What Safety Means to Me as Someone With Complex PTSD
Something those battling C-PTSD often feel is a chronic sense that the world around them is unsafe. It’s hard to convince someone with C-PTSD they are safe; their experiences tell them otherwise. Often, there have been multiple and repeated incidents in the person’s past (often perpetrated by those closest to them) that “prove” the world to be an unsafe place. This results in situations in adult life that hold the potential (no matter how small that potential) for danger, which triggers the fight, flight or freeze response. For many trauma survivors, this response may have actually protected them against danger in their past. It may have helped fight off or run away from their attacker. The freeze response may have helped a trauma survivor appear calm and unthreatening during an episode of abuse, preventing the abuse from escalating. Dissociation may have also helped the person protect their mind against painful experiences from which they had no possibility of escape.
For me, all of this means I frustratingly wrestle with my symptoms. On a good day, only things directly related to the trauma trigger my PTSD symptoms. At times of high stress (for example, after I was sectioned and admitted to a psych ward), pretty much everything seems like danger and triggers those symptoms. People would tell me it was my illness making me see danger in every corner. I would counter that this was irrelevant; it doesn’t matter how irrational my fears seemed to others; if it’s something that could happen, then in my mind, that’s good reason to feel fear.
For other people, the childhood monsters under the bed are figments of the imagination, easy to brush off and forget with the insight of an adult brain. But for me, I can’t brush off my monsters. They were real. The bogeyman really exists. The world was meant to be a safe place when I was a child; adults were meant to protect me, and systems were meant to exist to ensure my safety even if the adults in my life couldn’t. The adults became my monsters and the system let me slip through the cracks. So, why on earth would I trust that people and systems will keep me safe now?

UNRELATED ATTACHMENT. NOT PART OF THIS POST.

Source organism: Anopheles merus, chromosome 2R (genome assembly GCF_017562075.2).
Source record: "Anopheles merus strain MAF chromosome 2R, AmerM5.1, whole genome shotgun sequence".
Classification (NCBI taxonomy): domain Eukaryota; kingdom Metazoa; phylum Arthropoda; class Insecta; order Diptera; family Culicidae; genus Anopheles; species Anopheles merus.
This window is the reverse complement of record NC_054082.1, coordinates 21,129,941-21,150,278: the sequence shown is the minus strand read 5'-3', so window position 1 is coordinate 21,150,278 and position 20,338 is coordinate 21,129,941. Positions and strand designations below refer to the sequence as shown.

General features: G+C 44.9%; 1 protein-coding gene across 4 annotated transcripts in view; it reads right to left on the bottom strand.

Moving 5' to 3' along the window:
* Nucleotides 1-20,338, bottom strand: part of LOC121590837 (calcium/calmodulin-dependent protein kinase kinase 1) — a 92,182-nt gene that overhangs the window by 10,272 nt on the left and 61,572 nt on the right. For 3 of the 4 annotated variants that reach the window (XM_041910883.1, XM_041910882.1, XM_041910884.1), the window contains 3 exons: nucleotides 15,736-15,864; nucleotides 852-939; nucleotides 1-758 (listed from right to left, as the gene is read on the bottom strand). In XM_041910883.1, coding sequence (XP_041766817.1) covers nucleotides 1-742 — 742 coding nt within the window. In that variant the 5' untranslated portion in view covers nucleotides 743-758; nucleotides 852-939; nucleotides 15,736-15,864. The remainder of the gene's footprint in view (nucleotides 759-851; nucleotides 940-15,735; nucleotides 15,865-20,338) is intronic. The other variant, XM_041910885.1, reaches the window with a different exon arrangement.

I’m learning to manage my triggers in a way that accepts the very real basis of my fears, but also allows my response to be more measured and proportionate. For example, a big trigger for me is the smell of wine on a man’s breath. It’s something that makes me feel sick to my stomach; my breathing speeds up, my heart rate increases. This is often accompanied by intrusive memories or flashbacks. What I’m learning to do now is acknowledge triggers like this and allow myself to accept them. In turn, this allows me to start to come to a more rational response.
I assess the situation; is the person in question a drunken, aggressive stranger barreling at me down the street? If so, the fight or flight response is probably appropriate. But, if more likely, this trigger comes from a friend harmlessly reaching across me to grab the ketchup whilst having a glass of wine with dinner, then the response is not warranted. I use grounding techniques to remind me where I am. I use breathing techniques to slow down my body’s response. I distract myself with positive memories about the person in question. I remind myself of all the reasons this person is not a threat. I think of all the times they have shown me love and support.
It’s not a perfect system; I wish I could just avoid these reactions altogether. But the reality is, I’m probably always going to have problems trusting the world. Yet, there are people in my life who have shown me over and over again that they are not going to hurt me. My experiences and my mind itself can take me into some pretty choppy waters while navigating life. Yes, there are times where the world has felt like a cliff, and me a boat smashing against the rocks. But my loved ones are my safe harbor, a place to land in a storm. And as long as I have that, I think I’ll be OK.
Photo by Velizar Ivanov on Unsplash